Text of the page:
Skip to content

Arkansas Employment and Unemployment – February 2020

The Bureau of Labor Statistics has released state-level data on employment and unemployment for the month of February. Arkansas’ unemployment rate remained unchanged for the month at 3.5%, matching the U.S. rate. The number of unemployed was down by 269 and the number of employed was up 1,239. As a result, the labor force expanded by 970.

Source: Bureau of Labor Statistics, Local Area Unemployment Statistics (LAUS)

Initial Claims
We don’t normally track weekly initial claims for unemployment insurance, but yesterday’s release for the week ending March 21 was noteworthy. For the U.S., the number of new unemployment claims was 3,283,000, shattering the previous record-high of 695,000 recorded in October 1982. The labor department reported that “nearly every state providing comments cited the COVID-19 virus impacts” to explain the surge. In Arkansas, new claims were up by 8,958, an increase of 548% from the previous week. Most states experienced even larger increases, with the largest percentage gain being 3308% in New Hampshire. The increase in Arkansas was the 40th-largest percentage gain among the 50 states and District of Columbia.

The initial claims data give an indication of what is in store for upcoming unemployment reports. A simple back-of-the-envelope calculation — adding the number of new claims to the number of unemployed in February (and subtracting the same number from the number employed) — suggests a two percentage point increase in the national unemployment rate, from 3.5% to 5.5%. The same calculation for Arkansas suggests a smaller increase, from 3.5% to 4.2%. This is not the way the actual unemployment rate is calculated, but it is indicative of the magnitude and likely impact of the initial claims data that came out this week.

Payroll Employment
Arkansas nonfarm payroll employment declined by 2,900 in February. The number for January — originally reported as an increase of 400 — was revised to show a 400-job decline. February’s job total was slightly lower than the number posted for a year earlier (-700).

Source: Bureau of Labor Statistics, Current Employment Statistics (CES)

Employment in most sectors showed small changes, with the exceptions including job losses in Transportation & Utilities (-1,500) and Leisure & Hospitality Services (-2,200). Employment in the Professional & Business Services sector was up by 1,100.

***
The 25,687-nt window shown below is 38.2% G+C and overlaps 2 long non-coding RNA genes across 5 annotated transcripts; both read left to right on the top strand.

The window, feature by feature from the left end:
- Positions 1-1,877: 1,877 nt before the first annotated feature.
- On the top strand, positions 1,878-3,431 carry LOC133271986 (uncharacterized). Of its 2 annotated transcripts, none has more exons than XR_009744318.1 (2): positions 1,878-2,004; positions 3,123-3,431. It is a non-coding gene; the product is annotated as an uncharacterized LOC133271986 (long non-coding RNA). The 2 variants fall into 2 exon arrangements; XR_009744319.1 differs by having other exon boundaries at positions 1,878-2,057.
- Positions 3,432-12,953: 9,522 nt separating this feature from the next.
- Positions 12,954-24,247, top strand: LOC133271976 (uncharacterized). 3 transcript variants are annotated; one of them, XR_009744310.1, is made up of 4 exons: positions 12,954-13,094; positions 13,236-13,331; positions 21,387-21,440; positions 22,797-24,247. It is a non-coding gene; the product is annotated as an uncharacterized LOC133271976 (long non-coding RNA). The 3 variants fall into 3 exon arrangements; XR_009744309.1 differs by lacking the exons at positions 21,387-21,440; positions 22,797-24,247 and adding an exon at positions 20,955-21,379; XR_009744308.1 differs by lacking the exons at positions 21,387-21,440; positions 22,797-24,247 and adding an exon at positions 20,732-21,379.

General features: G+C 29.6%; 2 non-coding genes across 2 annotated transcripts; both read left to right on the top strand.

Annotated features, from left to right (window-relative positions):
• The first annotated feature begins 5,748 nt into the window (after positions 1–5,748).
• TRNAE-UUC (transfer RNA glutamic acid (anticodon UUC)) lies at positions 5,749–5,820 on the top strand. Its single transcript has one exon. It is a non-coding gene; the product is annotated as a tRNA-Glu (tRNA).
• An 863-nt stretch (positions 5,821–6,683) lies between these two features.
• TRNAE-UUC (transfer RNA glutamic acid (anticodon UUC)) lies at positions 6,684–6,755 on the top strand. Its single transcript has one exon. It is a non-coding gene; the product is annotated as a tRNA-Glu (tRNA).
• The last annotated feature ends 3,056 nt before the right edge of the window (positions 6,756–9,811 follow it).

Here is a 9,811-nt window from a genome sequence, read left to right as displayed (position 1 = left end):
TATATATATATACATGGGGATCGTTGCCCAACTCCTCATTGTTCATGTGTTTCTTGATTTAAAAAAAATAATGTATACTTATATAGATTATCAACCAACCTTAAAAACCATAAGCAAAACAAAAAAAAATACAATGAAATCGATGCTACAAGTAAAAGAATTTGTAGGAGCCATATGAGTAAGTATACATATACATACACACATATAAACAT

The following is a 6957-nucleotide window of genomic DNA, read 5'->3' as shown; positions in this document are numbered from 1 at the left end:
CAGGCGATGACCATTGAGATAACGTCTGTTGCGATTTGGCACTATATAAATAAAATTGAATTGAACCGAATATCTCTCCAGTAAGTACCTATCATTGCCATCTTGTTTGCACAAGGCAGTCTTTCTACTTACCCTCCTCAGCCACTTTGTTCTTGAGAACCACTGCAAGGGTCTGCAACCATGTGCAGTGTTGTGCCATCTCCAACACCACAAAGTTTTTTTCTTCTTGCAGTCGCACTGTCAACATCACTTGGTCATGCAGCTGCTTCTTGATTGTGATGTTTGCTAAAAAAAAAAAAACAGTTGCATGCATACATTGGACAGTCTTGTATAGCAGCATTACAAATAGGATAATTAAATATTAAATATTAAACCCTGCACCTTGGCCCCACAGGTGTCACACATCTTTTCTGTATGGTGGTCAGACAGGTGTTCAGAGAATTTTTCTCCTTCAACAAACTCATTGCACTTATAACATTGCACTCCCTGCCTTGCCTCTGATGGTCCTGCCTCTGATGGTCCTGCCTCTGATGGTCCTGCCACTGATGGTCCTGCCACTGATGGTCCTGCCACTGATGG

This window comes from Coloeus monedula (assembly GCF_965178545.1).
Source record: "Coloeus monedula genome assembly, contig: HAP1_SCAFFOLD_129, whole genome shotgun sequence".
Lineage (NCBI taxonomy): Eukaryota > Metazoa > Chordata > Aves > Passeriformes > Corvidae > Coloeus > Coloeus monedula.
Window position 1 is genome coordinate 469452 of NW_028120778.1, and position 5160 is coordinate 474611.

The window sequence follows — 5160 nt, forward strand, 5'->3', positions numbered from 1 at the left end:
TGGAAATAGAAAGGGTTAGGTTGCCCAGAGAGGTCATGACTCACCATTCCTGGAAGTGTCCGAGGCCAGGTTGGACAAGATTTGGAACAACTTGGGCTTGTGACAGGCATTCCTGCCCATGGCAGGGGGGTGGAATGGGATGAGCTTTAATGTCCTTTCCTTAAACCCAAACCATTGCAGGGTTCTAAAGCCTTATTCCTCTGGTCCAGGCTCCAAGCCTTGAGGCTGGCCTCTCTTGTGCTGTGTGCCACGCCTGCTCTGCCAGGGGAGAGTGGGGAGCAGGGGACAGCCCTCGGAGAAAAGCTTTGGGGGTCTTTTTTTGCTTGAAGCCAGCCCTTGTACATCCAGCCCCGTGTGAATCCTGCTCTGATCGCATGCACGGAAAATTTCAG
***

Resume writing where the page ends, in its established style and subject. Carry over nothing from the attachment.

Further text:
Source: Bureau of Labor Statistics, Current Employment Statistics (CES)

The year-over-year decline in employment includes prominent job-losses in Manufacturing (-3,000), Leisure & Hospitality Services (-2,300) and Retail Trade (-1,600). Employment in Government declined by 1,500 compared to year earlier, with the decline entirely attributable to local government employment (in the educational services sub-sector).

Sectors adding jobs over the past 12 months included Education & Health Services (+3,400), Wholesale Trade (+1,700) and Construction (+1,400).

Metro-Area Employment
The annual march-madness of BLS data revisions was reflected in updated payroll data for metropolitan areas last week. The downward revision to the state total as of December (reported previously) was reflected in lower estimates of employment for Northwest Arkansas and Central Arkansas. Data for Jonesboro and Texarkana were revised upward.

Source: Bureau of Labor Statistics, Current Employment Statistics (CES)

The data revisions had the effect of lowering two-year growth estimates for most metro areas, with the exceptions again being Jonesboro and Texarkana.

New data for February was also available following this morning’s state employment report. Declines were reported for four of the state’s metro areas, with gains reported for Hot Springs, Memphis and Texarkana. Jonesboro was unchanged. Compared to a year earlier, Fayetteville and Jonesboro top the list for job growth. Year-over-year declines were registered for Fort Smith, Little Rock and Pine Bluff. For Little Rock, the combination of data-revisions and the February decline make for a rather different trajectory for job growth than was indicated in the previously-published data.

Source: Bureau of Labor Statistics, Current Employment Statistics (CES)

The figures below illustrate the effects of revisions and newly-released data on recent employment trends in Arkansas’ metro areas.

Source: Bureau of Labor Statistics, Current Employment Statistics (CES)

# # #

Seasonally adjusted data for Arkansas nonfarm payroll employment, reported in a format consistent with the monthly news release from the Arkansas Department of Workforce Services, can be found here: Table-Seasonally Adjusted NFPE.